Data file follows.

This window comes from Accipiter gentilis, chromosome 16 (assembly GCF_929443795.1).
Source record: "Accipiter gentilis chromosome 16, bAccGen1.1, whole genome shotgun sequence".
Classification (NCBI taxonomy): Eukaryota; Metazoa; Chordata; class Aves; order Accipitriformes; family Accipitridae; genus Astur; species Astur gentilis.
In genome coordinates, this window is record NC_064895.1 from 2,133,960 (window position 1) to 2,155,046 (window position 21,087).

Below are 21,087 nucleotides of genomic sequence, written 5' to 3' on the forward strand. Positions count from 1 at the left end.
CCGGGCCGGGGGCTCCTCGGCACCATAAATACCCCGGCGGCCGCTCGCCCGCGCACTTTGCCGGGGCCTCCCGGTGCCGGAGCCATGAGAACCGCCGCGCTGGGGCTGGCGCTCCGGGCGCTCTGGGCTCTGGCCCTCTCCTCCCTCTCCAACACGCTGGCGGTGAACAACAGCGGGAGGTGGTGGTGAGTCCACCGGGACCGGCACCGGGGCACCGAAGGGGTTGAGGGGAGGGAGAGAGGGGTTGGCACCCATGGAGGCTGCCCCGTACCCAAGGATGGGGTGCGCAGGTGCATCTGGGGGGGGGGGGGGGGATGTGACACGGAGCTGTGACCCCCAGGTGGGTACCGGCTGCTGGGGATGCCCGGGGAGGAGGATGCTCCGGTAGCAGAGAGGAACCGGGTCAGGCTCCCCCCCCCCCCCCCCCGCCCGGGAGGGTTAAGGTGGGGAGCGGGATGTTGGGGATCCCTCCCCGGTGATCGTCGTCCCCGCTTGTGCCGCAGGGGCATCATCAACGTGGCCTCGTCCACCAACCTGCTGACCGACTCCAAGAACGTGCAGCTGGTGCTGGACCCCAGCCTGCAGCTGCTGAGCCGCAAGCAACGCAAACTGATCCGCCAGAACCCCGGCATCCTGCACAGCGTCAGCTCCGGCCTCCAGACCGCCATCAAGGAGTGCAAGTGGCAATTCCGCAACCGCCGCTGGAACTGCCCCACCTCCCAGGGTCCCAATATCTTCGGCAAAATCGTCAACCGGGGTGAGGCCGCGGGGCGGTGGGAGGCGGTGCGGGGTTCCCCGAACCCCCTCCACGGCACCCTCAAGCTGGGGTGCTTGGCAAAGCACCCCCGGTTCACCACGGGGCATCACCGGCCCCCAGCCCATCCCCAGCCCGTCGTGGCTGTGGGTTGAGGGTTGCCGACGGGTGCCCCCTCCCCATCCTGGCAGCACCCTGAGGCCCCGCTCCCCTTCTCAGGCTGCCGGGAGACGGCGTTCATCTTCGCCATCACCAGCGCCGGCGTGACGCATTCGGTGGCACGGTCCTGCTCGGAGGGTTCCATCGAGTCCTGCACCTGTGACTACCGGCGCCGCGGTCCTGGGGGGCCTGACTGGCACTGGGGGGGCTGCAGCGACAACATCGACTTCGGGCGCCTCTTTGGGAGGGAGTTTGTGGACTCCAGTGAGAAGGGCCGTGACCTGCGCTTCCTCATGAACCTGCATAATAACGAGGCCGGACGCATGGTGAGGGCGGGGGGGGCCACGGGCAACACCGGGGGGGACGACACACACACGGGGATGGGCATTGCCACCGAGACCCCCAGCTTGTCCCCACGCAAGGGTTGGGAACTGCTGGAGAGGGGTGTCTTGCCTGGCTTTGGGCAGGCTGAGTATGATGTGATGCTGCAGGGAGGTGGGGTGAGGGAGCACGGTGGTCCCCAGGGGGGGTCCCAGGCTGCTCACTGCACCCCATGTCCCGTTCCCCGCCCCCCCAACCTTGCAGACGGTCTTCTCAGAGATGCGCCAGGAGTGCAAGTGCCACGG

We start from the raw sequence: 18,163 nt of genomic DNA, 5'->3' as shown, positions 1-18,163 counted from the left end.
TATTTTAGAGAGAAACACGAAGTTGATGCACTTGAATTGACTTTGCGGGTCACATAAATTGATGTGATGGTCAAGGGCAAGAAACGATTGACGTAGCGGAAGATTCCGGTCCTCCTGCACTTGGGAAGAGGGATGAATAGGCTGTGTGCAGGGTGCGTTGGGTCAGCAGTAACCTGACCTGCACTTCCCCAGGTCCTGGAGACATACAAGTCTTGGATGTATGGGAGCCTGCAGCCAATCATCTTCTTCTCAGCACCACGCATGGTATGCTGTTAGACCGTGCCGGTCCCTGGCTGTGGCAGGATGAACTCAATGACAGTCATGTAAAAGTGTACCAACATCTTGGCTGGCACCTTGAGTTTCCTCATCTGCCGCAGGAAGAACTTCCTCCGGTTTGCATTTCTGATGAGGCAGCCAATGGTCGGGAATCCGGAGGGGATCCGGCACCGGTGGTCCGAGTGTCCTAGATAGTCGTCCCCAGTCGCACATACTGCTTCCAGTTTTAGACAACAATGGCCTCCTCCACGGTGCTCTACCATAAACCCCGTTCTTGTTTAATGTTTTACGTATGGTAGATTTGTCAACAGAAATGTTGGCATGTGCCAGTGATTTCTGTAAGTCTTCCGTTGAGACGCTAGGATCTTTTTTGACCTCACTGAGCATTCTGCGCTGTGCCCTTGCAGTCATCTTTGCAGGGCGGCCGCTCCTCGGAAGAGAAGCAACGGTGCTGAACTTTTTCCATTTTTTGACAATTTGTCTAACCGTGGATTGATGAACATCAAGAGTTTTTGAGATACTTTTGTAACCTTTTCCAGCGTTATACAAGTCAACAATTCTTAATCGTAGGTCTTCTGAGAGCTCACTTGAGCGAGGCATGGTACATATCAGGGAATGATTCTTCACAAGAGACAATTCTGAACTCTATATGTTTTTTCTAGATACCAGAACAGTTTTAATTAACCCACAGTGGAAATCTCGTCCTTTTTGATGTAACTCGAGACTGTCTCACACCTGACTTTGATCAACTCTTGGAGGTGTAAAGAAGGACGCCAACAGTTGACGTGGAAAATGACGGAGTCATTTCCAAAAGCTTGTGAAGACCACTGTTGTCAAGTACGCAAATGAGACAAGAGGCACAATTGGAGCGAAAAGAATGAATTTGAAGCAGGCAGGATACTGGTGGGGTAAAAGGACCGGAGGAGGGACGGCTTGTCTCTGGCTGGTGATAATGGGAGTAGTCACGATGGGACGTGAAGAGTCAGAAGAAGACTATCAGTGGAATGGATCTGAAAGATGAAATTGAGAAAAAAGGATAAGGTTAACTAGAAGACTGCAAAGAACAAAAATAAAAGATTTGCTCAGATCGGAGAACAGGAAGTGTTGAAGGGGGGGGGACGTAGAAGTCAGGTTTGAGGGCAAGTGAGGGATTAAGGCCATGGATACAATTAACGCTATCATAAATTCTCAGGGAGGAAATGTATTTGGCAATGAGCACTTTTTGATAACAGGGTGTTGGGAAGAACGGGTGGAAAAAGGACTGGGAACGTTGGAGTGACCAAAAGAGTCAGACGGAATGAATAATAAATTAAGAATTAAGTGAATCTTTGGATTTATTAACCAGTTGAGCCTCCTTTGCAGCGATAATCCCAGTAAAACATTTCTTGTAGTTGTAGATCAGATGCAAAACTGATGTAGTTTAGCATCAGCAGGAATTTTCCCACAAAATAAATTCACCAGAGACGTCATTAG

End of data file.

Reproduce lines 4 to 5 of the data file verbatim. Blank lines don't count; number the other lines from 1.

In genome coordinates, this window is record NC_064895.1 from 2,133,960 (window position 1) to 2,155,046 (window position 21,087).

Below are 21,087 nucleotides of genomic sequence, written 5' to 3' on the forward strand. Positions count from 1 at the left end.